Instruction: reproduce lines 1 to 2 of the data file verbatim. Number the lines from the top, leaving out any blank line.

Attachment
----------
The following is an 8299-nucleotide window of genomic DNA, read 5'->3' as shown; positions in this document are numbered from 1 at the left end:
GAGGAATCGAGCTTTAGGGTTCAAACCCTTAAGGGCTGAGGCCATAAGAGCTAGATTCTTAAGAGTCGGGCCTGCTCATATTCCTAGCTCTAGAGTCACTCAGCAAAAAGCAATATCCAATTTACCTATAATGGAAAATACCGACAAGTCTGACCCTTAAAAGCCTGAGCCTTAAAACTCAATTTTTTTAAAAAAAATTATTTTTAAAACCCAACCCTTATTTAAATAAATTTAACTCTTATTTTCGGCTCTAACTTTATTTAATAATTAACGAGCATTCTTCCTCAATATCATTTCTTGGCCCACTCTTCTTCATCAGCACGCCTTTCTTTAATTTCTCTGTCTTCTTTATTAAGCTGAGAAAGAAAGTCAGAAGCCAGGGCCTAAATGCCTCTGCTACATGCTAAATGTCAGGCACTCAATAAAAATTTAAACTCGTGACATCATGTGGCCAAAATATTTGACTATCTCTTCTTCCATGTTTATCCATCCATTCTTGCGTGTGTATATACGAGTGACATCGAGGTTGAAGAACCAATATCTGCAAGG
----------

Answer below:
The following is an 8299-nucleotide window of genomic DNA, read 5'->3' as shown; positions in this document are numbered from 1 at the left end:
GAGGAATCGAGCTTTAGGGTTCAAACCCTTAAGGGCTGAGGCCATAAGAGCTAGATTCTTAAGAGTCGGGCCTGCTCATATTCCTAGCTCTAGAGTCACTCAGCAAAAAGCAATATCCAATTTACCTATAATGGAAAATACCGACAAGTCTGACCCTTAAAAGCCTGAGCCTTAAAACTCAATTTTTTTAAAAAAAATTATTTTTAAAACCCAACCCTTATTTAAATAAATTTAACTCTTATTTTCGGCTCTAACTTTATTTAATAATTAACGAGCATTCTTCCTCAATATCATTTCTTGGCCCACTCTTCTTCATCAGCACGCCTTTCTTTAATTTCTCTGTCTTCTTTATTAAGCTGAGAAAGAAAGTCAGAAGCCAGGGCCTAAATGCCTCTGCTACATGCTAAATGTCAGGCACTCAATAAAAATTTAAACTCGTGACATCATGTGGCCAAAATATTTGACTATCTCTTCTTCCATGTTTATCCATCCATTCTTGCGTGTGTATATACGAGTGACATCGAGGTTGAAGAACCAATATCTGCAAGG